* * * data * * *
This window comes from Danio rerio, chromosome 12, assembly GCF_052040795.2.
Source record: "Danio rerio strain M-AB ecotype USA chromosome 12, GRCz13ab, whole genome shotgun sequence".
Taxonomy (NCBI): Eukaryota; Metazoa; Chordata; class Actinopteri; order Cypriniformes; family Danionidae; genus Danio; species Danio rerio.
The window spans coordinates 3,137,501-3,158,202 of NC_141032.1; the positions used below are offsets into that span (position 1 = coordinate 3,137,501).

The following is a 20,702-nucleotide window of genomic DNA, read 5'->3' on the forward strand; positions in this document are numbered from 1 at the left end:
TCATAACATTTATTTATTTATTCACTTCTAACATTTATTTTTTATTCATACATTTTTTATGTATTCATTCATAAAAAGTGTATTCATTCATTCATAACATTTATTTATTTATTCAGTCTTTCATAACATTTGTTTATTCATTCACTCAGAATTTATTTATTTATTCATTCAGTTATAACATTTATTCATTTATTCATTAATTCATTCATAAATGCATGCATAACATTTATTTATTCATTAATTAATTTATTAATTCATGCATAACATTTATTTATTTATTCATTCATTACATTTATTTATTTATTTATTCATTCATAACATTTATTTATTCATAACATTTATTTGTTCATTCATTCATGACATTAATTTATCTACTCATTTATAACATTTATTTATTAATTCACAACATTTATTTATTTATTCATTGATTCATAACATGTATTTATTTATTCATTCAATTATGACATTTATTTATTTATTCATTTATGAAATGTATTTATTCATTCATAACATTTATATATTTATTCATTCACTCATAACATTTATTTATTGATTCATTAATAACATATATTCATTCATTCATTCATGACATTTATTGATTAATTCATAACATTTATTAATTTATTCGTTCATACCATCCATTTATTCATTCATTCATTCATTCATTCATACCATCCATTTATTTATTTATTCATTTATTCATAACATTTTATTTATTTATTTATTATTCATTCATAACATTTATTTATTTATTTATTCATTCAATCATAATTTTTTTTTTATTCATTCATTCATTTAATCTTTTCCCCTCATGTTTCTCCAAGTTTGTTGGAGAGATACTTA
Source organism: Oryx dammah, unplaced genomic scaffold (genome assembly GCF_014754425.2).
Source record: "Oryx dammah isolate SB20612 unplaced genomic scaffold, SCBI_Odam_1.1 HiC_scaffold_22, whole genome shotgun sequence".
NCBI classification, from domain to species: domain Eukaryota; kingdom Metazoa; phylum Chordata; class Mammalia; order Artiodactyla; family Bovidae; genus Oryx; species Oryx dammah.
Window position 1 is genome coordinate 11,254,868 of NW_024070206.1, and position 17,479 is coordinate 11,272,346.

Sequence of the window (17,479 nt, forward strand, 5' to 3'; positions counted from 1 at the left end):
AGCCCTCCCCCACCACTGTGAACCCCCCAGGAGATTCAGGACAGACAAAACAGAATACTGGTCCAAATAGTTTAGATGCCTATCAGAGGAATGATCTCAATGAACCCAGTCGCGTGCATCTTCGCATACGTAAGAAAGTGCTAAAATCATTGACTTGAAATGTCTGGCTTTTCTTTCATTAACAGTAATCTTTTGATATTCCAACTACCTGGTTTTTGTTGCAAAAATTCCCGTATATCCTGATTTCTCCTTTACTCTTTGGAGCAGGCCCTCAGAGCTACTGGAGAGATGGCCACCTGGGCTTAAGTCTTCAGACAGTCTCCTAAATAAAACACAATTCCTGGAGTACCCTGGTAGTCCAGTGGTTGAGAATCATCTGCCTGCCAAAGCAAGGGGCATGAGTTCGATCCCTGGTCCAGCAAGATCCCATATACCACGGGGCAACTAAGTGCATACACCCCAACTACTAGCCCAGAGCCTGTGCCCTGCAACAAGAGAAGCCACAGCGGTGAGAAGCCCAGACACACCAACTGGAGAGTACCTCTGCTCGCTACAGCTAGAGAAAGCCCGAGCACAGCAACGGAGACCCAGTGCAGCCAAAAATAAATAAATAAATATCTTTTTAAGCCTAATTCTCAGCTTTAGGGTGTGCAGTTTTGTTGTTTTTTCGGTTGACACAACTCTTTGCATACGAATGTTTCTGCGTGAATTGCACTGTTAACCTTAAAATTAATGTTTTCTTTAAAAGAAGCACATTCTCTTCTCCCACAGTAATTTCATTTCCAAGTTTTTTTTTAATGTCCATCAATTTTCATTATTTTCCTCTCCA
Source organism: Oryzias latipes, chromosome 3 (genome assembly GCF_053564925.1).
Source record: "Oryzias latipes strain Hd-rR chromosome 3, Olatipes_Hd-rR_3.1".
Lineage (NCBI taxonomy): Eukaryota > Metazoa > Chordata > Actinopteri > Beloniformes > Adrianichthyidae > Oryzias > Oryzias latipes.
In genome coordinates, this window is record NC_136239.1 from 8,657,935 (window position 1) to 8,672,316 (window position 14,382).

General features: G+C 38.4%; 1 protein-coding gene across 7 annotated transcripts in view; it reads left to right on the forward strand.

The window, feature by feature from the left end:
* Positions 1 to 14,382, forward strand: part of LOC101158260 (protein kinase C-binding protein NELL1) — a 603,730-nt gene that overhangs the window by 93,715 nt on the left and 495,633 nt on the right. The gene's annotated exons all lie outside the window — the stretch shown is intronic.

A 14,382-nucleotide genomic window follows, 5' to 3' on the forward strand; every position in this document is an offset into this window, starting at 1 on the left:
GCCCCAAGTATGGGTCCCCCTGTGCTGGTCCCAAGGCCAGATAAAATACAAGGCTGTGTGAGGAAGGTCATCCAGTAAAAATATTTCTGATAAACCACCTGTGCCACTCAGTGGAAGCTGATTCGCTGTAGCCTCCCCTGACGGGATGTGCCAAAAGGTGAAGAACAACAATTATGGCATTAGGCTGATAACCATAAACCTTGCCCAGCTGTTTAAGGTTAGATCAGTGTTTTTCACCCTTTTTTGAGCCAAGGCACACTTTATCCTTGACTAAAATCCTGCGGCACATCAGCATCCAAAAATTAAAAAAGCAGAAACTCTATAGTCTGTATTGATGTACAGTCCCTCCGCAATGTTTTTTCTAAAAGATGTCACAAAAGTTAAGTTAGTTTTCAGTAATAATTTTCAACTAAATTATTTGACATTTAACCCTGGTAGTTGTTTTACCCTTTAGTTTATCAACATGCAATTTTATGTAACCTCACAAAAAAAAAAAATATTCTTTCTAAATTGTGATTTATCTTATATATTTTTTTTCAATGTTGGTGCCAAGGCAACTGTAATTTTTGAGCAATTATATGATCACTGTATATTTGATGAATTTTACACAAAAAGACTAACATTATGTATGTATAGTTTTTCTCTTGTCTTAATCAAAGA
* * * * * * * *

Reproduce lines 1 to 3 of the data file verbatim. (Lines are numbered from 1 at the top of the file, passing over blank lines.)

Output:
This window comes from Danio rerio, chromosome 12, assembly GCF_052040795.2.
Source record: "Danio rerio strain M-AB ecotype USA chromosome 12, GRCz13ab, whole genome shotgun sequence".
Taxonomy (NCBI): Eukaryota; Metazoa; Chordata; class Actinopteri; order Cypriniformes; family Danionidae; genus Danio; species Danio rerio.